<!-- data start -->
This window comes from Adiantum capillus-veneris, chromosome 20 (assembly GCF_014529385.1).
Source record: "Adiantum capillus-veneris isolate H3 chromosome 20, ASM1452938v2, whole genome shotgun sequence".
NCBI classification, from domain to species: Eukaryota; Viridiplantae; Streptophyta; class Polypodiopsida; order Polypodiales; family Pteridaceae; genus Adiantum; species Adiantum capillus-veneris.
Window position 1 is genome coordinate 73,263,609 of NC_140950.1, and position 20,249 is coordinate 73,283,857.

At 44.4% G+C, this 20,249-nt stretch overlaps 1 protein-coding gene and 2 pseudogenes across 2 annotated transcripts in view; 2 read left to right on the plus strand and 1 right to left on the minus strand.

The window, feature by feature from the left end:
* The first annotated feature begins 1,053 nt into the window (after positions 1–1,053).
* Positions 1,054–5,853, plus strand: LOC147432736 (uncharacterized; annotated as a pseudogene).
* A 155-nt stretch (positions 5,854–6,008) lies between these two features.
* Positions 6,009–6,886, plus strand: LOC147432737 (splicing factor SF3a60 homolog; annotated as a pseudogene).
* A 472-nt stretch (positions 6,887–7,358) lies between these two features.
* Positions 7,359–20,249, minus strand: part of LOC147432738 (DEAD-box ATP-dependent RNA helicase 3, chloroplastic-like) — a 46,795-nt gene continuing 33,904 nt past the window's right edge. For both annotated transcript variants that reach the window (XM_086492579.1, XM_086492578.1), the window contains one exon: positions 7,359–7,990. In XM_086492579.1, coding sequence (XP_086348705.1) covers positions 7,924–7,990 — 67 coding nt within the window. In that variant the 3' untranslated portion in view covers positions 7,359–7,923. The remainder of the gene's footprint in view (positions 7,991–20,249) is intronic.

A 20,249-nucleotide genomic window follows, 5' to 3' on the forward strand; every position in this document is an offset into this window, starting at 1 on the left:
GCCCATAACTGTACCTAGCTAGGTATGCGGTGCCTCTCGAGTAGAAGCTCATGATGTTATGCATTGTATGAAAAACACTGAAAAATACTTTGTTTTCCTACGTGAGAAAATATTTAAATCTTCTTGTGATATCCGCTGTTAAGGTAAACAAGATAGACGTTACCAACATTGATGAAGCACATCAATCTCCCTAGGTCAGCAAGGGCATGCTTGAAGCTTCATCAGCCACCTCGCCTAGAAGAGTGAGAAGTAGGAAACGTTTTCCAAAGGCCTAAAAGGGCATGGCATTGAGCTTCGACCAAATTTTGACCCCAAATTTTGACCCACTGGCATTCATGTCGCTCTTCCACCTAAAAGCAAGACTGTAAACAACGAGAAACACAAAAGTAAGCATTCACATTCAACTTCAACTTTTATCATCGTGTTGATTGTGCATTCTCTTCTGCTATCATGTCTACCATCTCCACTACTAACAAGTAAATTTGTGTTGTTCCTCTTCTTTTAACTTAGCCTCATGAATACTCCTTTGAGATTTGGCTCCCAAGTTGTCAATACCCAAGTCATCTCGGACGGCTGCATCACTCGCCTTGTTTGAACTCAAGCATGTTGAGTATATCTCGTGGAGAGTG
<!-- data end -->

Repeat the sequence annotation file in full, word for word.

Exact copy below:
This window comes from Adiantum capillus-veneris, chromosome 20 (assembly GCF_014529385.1).
Source record: "Adiantum capillus-veneris isolate H3 chromosome 20, ASM1452938v2, whole genome shotgun sequence".
NCBI classification, from domain to species: Eukaryota; Viridiplantae; Streptophyta; class Polypodiopsida; order Polypodiales; family Pteridaceae; genus Adiantum; species Adiantum capillus-veneris.
Window position 1 is genome coordinate 73,263,609 of NC_140950.1, and position 20,249 is coordinate 73,283,857.

At 44.4% G+C, this 20,249-nt stretch overlaps 1 protein-coding gene and 2 pseudogenes across 2 annotated transcripts in view; 2 read left to right on the plus strand and 1 right to left on the minus strand.

The window, feature by feature from the left end:
* The first annotated feature begins 1,053 nt into the window (after positions 1–1,053).
* Positions 1,054–5,853, plus strand: LOC147432736 (uncharacterized; annotated as a pseudogene).
* A 155-nt stretch (positions 5,854–6,008) lies between these two features.
* Positions 6,009–6,886, plus strand: LOC147432737 (splicing factor SF3a60 homolog; annotated as a pseudogene).
* A 472-nt stretch (positions 6,887–7,358) lies between these two features.
* Positions 7,359–20,249, minus strand: part of LOC147432738 (DEAD-box ATP-dependent RNA helicase 3, chloroplastic-like) — a 46,795-nt gene continuing 33,904 nt past the window's right edge. For both annotated transcript variants that reach the window (XM_086492579.1, XM_086492578.1), the window contains one exon: positions 7,359–7,990. In XM_086492579.1, coding sequence (XP_086348705.1) covers positions 7,924–7,990 — 67 coding nt within the window. In that variant the 3' untranslated portion in view covers positions 7,359–7,923. The remainder of the gene's footprint in view (positions 7,991–20,249) is intronic.

A 20,249-nucleotide genomic window follows, 5' to 3' on the forward strand; every position in this document is an offset into this window, starting at 1 on the left:
GCCCATAACTGTACCTAGCTAGGTATGCGGTGCCTCTCGAGTAGAAGCTCATGATGTTATGCATTGTATGAAAAACACTGAAAAATACTTTGTTTTCCTACGTGAGAAAATATTTAAATCTTCTTGTGATATCCGCTGTTAAGGTAAACAAGATAGACGTTACCAACATTGATGAAGCACATCAATCTCCCTAGGTCAGCAAGGGCATGCTTGAAGCTTCATCAGCCACCTCGCCTAGAAGAGTGAGAAGTAGGAAACGTTTTCCAAAGGCCTAAAAGGGCATGGCATTGAGCTTCGACCAAATTTTGACCCCAAATTTTGACCCACTGGCATTCATGTCGCTCTTCCACCTAAAAGCAAGACTGTAAACAACGAGAAACACAAAAGTAAGCATTCACATTCAACTTCAACTTTTATCATCGTGTTGATTGTGCATTCTCTTCTGCTATCATGTCTACCATCTCCACTACTAACAAGTAAATTTGTGTTGTTCCTCTTCTTTTAACTTAGCCTCATGAATACTCCTTTGAGATTTGGCTCCCAAGTTGTCAATACCCAAGTCATCTCGGACGGCTGCATCACTCGCCTTGTTTGAACTCAAGCATGTTGAGTATATCTCGTGGAGAGTG